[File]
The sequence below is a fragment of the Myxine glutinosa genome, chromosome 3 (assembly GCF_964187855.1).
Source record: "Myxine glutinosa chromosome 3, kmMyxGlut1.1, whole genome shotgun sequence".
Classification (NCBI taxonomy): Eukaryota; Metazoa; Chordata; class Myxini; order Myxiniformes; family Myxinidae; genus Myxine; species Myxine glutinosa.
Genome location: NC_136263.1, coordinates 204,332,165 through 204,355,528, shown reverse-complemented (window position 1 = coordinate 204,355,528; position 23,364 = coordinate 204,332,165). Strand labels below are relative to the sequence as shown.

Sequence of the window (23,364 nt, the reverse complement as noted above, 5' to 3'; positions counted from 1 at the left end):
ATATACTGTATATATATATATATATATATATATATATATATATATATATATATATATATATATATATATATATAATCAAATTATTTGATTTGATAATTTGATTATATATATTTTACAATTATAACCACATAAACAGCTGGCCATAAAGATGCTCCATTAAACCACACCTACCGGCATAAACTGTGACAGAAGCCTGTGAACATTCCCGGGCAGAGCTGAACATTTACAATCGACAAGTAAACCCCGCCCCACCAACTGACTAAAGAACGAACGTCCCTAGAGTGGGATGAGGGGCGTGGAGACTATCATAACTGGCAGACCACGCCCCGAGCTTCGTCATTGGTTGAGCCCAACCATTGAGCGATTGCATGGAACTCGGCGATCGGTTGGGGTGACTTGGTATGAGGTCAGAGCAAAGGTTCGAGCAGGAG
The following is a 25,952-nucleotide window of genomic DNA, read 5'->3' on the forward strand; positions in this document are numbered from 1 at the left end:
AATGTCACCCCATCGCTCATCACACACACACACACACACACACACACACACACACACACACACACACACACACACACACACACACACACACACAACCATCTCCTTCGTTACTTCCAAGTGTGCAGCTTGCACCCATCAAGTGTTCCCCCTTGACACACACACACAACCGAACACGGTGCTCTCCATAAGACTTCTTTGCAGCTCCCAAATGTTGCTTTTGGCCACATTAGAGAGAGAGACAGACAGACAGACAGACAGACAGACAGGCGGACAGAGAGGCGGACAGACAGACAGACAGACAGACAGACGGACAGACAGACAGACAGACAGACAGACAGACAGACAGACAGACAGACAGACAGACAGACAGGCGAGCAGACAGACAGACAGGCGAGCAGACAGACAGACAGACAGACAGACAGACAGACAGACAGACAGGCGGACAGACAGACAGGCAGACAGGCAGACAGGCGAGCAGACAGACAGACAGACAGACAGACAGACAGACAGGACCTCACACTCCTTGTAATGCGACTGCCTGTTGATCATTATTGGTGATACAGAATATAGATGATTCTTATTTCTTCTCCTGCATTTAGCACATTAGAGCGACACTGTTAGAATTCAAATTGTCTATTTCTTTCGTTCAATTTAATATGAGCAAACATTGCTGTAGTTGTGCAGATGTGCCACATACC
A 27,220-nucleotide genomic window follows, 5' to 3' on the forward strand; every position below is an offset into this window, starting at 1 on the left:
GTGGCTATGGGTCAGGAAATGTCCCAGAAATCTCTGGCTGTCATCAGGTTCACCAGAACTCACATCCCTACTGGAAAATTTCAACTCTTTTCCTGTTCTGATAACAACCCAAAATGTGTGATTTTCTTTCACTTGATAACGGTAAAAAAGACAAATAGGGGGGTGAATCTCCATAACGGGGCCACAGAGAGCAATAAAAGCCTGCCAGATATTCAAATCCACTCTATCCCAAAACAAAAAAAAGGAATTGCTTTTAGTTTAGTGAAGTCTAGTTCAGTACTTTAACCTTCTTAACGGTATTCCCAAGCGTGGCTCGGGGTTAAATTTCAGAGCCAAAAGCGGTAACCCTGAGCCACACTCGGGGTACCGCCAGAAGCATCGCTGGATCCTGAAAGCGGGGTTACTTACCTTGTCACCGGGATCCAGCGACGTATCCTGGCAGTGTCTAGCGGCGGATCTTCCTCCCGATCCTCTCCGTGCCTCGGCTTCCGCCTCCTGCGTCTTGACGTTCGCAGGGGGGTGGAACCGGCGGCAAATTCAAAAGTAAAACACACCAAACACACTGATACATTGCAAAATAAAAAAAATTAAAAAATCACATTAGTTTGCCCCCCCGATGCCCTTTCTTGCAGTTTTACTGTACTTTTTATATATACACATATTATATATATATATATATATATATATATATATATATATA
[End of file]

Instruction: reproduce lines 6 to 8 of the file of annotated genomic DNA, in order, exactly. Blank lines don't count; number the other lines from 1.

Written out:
ATATACTGTATATATATATATATATATATATATATATATATATATATATATATATATATATATATATATATATAATCAAATTATTTGATTTGATAATTTGATTATATATATTTTACAATTATAACCACATAAACAGCTGGCCATAAAGATGCTCCATTAAACCACACCTACCGGCATAAACTGTGACAGAAGCCTGTGAACATTCCCGGGCAGAGCTGAACATTTACAATCGACAAGTAAACCCCGCCCCACCAACTGACTAAAGAACGAACGTCCCTAGAGTGGGATGAGGGGCGTGGAGACTATCATAACTGGCAGACCACGCCCCGAGCTTCGTCATTGGTTGAGCCCAACCATTGAGCGATTGCATGGAACTCGGCGATCGGTTGGGGTGACTTGGTATGAGGTCAGAGCAAAGGTTCGAGCAGGAG
The following is a 25,952-nucleotide window of genomic DNA, read 5'->3' on the forward strand; positions in this document are numbered from 1 at the left end:
AATGTCACCCCATCGCTCATCACACACACACACACACACACACACACACACACACACACACACACACACACACACACACACACACACACACACAACCATCTCCTTCGTTACTTCCAAGTGTGCAGCTTGCACCCATCAAGTGTTCCCCCTTGACACACACACACAACCGAACACGGTGCTCTCCATAAGACTTCTTTGCAGCTCCCAAATGTTGCTTTTGGCCACATTAGAGAGAGAGACAGACAGACAGACAGACAGACAGACAGGCGGACAGAGAGGCGGACAGACAGACAGACAGACAGACAGACGGACAGACAGACAGACAGACAGACAGACAGACAGACAGACAGACAGACAGACAGACAGACAGGCGAGCAGACAGACAGACAGGCGAGCAGACAGACAGACAGACAGACAGACAGACAGACAGACAGACAGGCGGACAGACAGACAGGCAGACAGGCAGACAGGCGAGCAGACAGACAGACAGACAGACAGACAGACAGACAGGACCTCACACTCCTTGTAATGCGACTGCCTGTTGATCATTATTGGTGATACAGAATATAGATGATTCTTATTTCTTCTCCTGCATTTAGCACATTAGAGCGACACTGTTAGAATTCAAATTGTCTATTTCTTTCGTTCAATTTAATATGAGCAAACATTGCTGTAGTTGTGCAGATGTGCCACATACC